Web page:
Huh? Right away, the red flags are going up. I assume they’re going to talk about the WiFi Connection. Sure, there is always the possibility of gaming with unsavoury people online, but Nintendo’s friend code system does a decent job of filtering those type of people out. So far, there are three games that use the Wireless connection (Tony Hawk, Mario Kart, and Animal Crossing) so right off the bat we’ve got some poor research being done:

It has built-in wireless capability. That allows kids to battle fellow Nintendo DS players across the room or across the world.

“They can play somebody they’ve never met.”

While this is technically true, my guess is that most kids aren’t playing with people they haven’t met over the WFC. I’m guessing most of these kids are playing with real life friends. (Let’s not forget that connecting to the WFC isn’t exactly simple. I’d say most kids under the age of 14 would struggle to get on without parental help). So what exactly is endangering the children? The super-horrible Picto-Chat!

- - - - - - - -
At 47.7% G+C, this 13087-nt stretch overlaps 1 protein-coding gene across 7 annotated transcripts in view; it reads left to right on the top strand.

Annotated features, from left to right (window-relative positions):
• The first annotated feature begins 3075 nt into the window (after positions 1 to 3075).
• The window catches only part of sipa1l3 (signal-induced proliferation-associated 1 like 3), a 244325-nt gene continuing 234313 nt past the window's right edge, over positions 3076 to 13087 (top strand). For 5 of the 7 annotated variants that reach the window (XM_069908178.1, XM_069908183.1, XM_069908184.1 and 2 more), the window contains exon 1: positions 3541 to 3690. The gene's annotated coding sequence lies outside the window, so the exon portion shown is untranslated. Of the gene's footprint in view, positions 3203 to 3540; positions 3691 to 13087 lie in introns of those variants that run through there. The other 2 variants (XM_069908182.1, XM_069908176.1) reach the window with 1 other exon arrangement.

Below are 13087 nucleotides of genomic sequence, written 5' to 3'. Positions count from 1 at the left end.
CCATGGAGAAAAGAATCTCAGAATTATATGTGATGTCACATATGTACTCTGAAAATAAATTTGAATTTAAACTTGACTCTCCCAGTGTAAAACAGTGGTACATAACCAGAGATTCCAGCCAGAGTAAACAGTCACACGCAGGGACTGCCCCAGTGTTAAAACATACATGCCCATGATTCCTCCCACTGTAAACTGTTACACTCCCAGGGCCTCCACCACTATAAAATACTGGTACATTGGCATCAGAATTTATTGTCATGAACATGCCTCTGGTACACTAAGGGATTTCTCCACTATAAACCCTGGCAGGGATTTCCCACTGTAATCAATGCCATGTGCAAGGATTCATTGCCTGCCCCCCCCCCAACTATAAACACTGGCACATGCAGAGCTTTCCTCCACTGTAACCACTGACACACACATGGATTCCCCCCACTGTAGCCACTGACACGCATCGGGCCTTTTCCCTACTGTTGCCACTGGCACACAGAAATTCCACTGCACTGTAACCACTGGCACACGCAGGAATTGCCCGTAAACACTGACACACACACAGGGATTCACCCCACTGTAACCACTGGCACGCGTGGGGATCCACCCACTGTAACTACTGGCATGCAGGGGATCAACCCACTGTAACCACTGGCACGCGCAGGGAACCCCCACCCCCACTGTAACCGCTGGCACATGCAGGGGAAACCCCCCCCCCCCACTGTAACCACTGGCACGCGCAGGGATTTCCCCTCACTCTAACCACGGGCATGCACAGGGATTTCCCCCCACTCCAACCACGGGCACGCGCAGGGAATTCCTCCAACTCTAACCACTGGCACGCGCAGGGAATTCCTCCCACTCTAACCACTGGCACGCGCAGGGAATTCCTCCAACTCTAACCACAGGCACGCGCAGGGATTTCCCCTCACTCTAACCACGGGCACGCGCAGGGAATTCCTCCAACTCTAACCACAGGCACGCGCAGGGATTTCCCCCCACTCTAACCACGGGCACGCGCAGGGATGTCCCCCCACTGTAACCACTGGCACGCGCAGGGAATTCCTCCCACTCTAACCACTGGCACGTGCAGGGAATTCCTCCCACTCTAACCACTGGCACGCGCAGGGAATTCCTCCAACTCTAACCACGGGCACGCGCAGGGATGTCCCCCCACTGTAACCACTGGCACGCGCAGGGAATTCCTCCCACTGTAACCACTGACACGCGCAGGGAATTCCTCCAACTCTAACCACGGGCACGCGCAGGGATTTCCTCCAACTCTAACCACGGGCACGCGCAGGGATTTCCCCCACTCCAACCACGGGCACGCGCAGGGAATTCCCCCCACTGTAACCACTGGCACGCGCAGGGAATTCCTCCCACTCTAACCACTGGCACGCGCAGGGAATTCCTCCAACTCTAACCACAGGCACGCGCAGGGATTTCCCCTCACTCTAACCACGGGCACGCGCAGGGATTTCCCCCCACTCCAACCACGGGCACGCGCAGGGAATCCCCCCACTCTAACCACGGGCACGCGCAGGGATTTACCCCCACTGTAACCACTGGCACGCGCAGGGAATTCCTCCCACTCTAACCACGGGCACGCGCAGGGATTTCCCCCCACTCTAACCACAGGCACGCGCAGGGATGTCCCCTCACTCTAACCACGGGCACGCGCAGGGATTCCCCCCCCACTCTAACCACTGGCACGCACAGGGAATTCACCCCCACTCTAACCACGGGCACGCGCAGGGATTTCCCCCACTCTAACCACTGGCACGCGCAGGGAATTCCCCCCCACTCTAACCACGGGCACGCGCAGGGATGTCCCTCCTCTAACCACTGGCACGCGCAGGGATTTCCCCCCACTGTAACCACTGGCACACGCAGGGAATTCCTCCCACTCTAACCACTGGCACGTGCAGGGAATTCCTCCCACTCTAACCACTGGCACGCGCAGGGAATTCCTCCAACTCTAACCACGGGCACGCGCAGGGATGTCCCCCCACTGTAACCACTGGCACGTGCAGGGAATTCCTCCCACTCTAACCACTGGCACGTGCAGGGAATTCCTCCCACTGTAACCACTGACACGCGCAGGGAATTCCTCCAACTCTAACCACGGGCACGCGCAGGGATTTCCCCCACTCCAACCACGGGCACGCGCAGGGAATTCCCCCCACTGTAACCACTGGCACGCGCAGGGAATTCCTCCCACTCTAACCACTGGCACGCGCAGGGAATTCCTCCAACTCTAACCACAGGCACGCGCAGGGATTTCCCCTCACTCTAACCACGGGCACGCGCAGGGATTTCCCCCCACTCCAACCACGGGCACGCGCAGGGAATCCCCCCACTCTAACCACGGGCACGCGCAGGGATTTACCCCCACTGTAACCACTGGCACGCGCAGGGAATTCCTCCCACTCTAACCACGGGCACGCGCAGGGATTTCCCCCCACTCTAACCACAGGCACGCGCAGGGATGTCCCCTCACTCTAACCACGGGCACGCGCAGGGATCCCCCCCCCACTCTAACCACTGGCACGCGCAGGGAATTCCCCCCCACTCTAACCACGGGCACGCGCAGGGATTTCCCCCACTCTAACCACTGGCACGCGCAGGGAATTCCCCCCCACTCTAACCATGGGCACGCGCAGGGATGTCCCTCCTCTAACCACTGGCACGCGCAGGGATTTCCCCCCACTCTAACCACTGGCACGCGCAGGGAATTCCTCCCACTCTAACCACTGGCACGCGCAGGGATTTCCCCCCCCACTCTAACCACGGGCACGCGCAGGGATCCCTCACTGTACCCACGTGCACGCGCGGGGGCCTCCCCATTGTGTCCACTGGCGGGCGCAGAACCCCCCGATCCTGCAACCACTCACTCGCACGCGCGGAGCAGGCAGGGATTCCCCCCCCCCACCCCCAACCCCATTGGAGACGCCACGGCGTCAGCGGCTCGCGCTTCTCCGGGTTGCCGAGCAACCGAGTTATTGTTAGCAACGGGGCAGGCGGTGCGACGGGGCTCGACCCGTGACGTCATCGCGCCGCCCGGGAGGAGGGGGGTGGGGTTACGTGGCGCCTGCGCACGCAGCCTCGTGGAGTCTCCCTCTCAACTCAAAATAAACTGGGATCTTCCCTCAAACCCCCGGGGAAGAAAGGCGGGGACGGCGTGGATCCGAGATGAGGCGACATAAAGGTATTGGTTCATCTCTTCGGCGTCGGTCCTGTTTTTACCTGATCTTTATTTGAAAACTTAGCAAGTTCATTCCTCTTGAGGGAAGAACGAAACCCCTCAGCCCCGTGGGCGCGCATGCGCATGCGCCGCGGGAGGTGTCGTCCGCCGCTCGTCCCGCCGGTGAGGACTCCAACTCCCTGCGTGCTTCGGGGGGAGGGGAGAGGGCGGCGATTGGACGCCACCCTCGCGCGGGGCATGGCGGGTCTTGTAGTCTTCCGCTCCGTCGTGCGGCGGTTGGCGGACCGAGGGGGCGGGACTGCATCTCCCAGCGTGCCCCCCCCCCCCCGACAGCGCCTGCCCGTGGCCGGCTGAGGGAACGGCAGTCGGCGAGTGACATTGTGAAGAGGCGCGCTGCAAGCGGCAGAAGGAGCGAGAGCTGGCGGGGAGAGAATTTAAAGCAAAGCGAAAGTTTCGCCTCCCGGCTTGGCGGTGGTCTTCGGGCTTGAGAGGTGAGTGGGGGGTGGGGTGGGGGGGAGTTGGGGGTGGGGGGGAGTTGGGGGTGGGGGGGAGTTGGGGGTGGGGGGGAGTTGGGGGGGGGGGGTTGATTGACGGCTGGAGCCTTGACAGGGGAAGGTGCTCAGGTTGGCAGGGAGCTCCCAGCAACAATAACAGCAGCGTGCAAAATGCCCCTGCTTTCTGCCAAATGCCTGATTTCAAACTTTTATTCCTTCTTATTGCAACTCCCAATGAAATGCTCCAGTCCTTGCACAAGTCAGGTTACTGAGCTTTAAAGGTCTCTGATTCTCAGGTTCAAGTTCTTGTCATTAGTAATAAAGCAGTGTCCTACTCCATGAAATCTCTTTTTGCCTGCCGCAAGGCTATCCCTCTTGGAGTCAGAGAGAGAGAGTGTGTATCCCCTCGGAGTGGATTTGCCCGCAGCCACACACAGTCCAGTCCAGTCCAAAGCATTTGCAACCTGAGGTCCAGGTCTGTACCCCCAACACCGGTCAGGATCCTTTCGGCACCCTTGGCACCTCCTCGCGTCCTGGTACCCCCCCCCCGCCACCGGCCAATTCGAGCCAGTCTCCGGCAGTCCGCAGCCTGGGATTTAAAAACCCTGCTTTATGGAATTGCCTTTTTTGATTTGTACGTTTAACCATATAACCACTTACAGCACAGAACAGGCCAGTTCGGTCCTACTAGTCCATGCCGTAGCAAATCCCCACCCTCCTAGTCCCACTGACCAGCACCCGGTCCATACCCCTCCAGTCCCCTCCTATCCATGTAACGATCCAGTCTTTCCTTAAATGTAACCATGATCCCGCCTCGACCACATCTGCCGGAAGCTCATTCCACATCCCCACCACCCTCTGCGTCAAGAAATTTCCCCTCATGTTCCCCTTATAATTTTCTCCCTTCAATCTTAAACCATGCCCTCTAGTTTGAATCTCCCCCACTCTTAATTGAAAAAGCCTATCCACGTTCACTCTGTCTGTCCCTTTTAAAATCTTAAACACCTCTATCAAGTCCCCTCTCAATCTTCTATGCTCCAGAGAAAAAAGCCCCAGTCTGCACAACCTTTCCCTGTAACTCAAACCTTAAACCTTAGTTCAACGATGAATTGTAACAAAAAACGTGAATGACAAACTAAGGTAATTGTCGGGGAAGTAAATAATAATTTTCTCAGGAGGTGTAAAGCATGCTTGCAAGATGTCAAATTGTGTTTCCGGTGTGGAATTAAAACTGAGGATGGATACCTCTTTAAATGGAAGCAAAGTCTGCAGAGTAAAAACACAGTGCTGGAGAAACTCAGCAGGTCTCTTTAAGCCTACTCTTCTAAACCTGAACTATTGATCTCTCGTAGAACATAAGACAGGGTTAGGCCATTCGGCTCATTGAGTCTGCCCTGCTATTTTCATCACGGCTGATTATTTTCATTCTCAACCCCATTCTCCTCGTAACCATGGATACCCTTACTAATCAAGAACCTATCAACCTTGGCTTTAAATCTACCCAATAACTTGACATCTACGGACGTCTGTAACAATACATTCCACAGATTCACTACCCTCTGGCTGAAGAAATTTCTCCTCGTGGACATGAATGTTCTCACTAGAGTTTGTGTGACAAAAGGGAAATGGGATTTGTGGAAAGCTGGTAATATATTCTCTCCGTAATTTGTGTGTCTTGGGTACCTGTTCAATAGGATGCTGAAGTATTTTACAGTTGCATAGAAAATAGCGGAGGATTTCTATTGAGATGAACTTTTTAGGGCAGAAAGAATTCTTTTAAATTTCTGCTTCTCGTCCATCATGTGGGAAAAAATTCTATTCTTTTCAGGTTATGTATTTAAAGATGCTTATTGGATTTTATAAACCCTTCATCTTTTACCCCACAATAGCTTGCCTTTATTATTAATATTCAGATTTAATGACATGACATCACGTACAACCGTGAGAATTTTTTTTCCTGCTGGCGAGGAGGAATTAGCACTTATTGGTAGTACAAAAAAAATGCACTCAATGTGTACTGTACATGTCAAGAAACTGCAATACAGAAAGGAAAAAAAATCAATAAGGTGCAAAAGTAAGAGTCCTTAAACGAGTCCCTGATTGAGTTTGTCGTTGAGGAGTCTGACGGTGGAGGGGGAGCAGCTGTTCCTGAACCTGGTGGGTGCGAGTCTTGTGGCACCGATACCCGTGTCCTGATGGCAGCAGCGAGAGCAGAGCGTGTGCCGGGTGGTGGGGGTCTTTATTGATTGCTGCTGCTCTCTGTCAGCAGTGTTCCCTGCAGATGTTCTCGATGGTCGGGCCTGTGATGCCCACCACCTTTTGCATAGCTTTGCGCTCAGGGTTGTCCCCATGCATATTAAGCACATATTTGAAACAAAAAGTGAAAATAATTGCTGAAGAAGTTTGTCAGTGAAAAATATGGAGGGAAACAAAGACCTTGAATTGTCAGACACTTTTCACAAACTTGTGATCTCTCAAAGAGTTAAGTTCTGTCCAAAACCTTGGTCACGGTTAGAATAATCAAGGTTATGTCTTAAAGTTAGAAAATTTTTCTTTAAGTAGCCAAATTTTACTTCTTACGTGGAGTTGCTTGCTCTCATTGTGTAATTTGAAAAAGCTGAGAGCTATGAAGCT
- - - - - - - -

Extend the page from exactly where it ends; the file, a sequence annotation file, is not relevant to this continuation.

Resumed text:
Theresa’s 11-year-old daughter, Emily likes to doodle so she’s using the Nintendo DS Pictochat feature. Pictochat puts you right into a chatroom and let you send messages wirelessly – and on this day we are in one of Philadelphia’s many Wi-Fi hotspots.

Theresa Keel/Center City: “This screen name pops up and asks her what her name is and how old she is, and she answers.”
Emily Keel/Center City: “And I just felt a little scared and confused.”

This has happened to the Keel’s once before. But this time the screen name is so offensive, we can’t even show it to you.

“It frightened me. It really did.”